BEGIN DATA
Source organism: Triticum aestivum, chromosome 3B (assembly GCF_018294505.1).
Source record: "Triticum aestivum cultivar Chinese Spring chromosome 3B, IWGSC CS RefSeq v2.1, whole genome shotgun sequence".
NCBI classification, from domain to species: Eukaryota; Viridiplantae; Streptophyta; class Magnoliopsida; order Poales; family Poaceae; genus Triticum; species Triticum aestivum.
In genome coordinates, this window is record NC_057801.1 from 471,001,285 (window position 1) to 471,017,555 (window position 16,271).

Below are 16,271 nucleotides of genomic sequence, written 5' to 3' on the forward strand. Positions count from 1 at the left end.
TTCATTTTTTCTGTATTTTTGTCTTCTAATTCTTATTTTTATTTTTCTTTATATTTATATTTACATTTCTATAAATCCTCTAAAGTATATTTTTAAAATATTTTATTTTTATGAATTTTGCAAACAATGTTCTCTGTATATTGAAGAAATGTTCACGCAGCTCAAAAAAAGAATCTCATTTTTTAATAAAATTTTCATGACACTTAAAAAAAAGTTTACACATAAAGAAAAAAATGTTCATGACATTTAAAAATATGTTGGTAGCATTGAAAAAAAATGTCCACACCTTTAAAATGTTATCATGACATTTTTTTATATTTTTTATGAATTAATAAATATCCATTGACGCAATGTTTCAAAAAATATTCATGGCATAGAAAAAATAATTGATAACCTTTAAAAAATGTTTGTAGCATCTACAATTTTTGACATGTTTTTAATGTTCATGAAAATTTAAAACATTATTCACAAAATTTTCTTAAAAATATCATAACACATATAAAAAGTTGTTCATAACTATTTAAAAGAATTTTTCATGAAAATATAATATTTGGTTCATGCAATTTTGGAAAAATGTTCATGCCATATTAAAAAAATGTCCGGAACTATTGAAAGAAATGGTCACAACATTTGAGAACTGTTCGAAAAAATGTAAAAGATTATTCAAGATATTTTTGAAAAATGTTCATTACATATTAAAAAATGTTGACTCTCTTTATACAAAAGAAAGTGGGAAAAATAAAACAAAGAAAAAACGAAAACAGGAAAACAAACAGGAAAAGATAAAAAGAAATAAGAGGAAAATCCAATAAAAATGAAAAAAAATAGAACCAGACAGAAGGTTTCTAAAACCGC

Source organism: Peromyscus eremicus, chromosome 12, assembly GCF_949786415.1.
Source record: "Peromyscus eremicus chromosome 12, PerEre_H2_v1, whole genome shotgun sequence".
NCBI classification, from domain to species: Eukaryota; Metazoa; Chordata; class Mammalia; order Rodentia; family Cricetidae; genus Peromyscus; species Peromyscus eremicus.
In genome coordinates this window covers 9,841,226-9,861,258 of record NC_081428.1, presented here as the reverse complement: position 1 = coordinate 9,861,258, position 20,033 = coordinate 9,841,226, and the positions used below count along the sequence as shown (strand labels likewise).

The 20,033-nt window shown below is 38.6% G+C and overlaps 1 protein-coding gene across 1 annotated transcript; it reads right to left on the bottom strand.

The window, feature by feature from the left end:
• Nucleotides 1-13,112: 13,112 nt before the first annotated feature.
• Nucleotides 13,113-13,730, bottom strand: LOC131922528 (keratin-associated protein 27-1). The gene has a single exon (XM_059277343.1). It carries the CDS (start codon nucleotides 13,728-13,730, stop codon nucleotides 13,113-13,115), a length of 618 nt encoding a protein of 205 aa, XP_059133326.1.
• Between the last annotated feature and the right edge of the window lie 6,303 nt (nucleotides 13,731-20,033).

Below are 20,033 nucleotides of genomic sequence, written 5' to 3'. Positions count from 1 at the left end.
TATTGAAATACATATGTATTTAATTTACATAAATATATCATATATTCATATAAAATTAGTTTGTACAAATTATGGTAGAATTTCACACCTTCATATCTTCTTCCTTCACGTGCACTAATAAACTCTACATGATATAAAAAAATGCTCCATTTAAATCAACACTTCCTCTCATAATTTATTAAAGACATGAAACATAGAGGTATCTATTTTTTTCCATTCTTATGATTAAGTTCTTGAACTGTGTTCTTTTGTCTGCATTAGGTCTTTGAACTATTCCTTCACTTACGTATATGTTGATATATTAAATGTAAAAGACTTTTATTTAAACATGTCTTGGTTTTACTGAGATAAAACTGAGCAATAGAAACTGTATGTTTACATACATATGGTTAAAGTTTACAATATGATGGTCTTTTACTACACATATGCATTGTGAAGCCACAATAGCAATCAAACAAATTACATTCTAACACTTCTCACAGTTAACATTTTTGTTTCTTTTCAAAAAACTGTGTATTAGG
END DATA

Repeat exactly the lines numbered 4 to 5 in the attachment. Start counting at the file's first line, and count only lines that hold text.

In genome coordinates, this window is record NC_057801.1 from 471,001,285 (window position 1) to 471,017,555 (window position 16,271).

Below are 16,271 nucleotides of genomic sequence, written 5' to 3' on the forward strand. Positions count from 1 at the left end.